The Oregon Bicycle Tourism Partnership (an effort hatched and hosted by Travel Oregon) likes the idea so much they’ve made it one of their top five priorities to focus on the next 5-10 years.
“A lot of people said even on the Scenic Bikeways that they didn’t want to be riding with traffic or they didn’t like the traffic,” Pace said. “So we’re definitely looking at more off-road sorts of opportunities for all sorts of riders.”
– Read more about the Oregon Coast Bike Route — including a day-by-day travelouge of Jonathan Maus’s 2013 ride down it — in our archives.
I rode 101 down the coast years ago, as a single man with no responsibilities. Now that I’m married, I don’t think I would do it again…too many stretches where there’s no pavement to the right of the fog line, and you have to share the road with motorists who aren’t very interested in that idea.
That’s my sentiment too, although when I did so it was about this time of year, good weather & generally little traffic. I did most of my daily riding by noon which is when traffic seemed to tick up.
Not to mention seriously frightening facilities with no alternative, like the Arch Cape Tunnel. I’d love to see Travel Oregon and the state focus on improving options for those of us who are touring, or otherwise not on fat tire beach/mountain bikes.
I had concerns before I rode it, and I found there were areas that were much worse than I expected. Some parts were very nice though. Wouldn’t do it again, no way.
Hello other Dan! Sounds like we had pretty consistent experiences; did you have any of the amazing fish and chips on the waterfront in Bandon?
I have to say that the idea of an Oregon Coast Pathway sounds amazing, but it’s pretty hard for me to imagine that we’d ever generate the needed funds to get it built.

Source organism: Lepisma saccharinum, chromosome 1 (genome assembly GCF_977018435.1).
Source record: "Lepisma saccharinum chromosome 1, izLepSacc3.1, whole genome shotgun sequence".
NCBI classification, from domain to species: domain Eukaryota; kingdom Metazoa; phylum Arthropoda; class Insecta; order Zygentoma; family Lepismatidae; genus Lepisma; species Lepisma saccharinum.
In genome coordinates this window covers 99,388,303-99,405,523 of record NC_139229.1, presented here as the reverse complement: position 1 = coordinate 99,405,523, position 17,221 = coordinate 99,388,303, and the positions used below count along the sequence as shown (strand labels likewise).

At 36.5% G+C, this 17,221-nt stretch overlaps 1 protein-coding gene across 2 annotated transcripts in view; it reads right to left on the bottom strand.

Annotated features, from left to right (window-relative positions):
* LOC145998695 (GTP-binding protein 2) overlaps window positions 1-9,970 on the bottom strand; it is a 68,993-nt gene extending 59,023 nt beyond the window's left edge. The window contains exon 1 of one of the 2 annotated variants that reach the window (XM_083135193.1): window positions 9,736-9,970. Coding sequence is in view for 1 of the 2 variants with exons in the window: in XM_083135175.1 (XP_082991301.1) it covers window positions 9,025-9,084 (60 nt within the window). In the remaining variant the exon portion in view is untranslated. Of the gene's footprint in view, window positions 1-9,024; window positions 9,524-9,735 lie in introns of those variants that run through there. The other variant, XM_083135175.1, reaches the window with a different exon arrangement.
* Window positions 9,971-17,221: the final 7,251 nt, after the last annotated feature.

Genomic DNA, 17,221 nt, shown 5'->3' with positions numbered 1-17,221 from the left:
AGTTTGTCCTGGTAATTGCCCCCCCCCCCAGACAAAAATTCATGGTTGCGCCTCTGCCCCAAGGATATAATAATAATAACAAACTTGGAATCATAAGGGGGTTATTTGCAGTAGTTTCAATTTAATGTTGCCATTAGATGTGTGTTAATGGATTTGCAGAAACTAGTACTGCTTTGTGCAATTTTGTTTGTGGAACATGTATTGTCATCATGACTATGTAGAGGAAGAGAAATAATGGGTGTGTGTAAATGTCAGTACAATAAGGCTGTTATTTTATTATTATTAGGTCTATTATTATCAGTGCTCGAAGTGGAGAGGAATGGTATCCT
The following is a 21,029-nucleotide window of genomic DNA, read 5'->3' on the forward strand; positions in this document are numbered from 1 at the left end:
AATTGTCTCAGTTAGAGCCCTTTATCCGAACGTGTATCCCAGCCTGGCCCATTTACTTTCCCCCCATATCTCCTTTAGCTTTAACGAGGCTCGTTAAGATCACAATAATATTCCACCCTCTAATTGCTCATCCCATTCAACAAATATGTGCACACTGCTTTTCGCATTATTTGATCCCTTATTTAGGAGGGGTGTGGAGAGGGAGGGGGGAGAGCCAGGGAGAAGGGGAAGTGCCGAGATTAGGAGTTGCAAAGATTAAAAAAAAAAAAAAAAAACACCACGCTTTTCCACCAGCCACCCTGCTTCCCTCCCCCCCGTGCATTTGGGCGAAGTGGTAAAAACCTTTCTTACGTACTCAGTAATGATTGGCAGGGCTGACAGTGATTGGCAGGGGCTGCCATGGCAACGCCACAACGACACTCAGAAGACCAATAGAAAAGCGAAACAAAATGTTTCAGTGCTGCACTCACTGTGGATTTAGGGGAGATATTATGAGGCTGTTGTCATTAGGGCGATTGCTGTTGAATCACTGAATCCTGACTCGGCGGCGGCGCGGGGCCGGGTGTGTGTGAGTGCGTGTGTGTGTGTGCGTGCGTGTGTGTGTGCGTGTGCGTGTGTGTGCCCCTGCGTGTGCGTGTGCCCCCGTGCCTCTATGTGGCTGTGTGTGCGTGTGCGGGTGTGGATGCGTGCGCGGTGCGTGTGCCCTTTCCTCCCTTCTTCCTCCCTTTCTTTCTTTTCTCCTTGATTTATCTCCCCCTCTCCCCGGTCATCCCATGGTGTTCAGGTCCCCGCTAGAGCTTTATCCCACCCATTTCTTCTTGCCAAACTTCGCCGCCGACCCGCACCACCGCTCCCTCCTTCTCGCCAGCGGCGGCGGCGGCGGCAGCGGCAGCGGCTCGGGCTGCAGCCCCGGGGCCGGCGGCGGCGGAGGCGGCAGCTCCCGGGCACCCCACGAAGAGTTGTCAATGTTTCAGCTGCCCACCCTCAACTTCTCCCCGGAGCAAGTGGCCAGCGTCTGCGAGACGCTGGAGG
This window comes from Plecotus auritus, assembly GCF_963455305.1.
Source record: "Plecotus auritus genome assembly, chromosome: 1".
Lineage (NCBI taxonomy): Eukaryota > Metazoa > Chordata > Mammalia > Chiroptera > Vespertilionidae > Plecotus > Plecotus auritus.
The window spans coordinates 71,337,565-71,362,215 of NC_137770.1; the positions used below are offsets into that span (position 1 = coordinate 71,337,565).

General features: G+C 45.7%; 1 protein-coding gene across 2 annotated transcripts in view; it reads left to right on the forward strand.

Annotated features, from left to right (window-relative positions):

Hi dan, in response to your comment:
I would encourage you to think big. That’s what folks behind the CRC and other mega-highway projects do. I realize biking has always been marginalized, but we can’t allow that to constrain our confidence in asking for real money where it’s needed.
I agree with Dan Kaufman that an OR Coast Pathway is way more deserving of $4-6 Billion than a freeway expansion project between OR and WA.
If we never think big like the adults do, we’ll always eat at the little kids table.
Pretty sure we ate Mexican there.
My favorite stretch was the 104 miles on the last day, getting an awesome tailwind as I rolled by Gold Beach. Less traffic on the south end too.
I loved the entire Oregon coast route and have done most of it twice. I didn’t feel unsafe until I got to Caifornia, where the shoulders got worse and the traffic got more disrespectful. Washington state’s coast route is almost unrideable. The biker hiker campgrounds in Oregon are so well kept and luxurious, too. Though, I would also love to see some alternative trails, too, just to expand access to the incredible beauty that is the Oregon Coast.
Pacific City has a detour north of it from 101, but part of it has not much of a shoulder.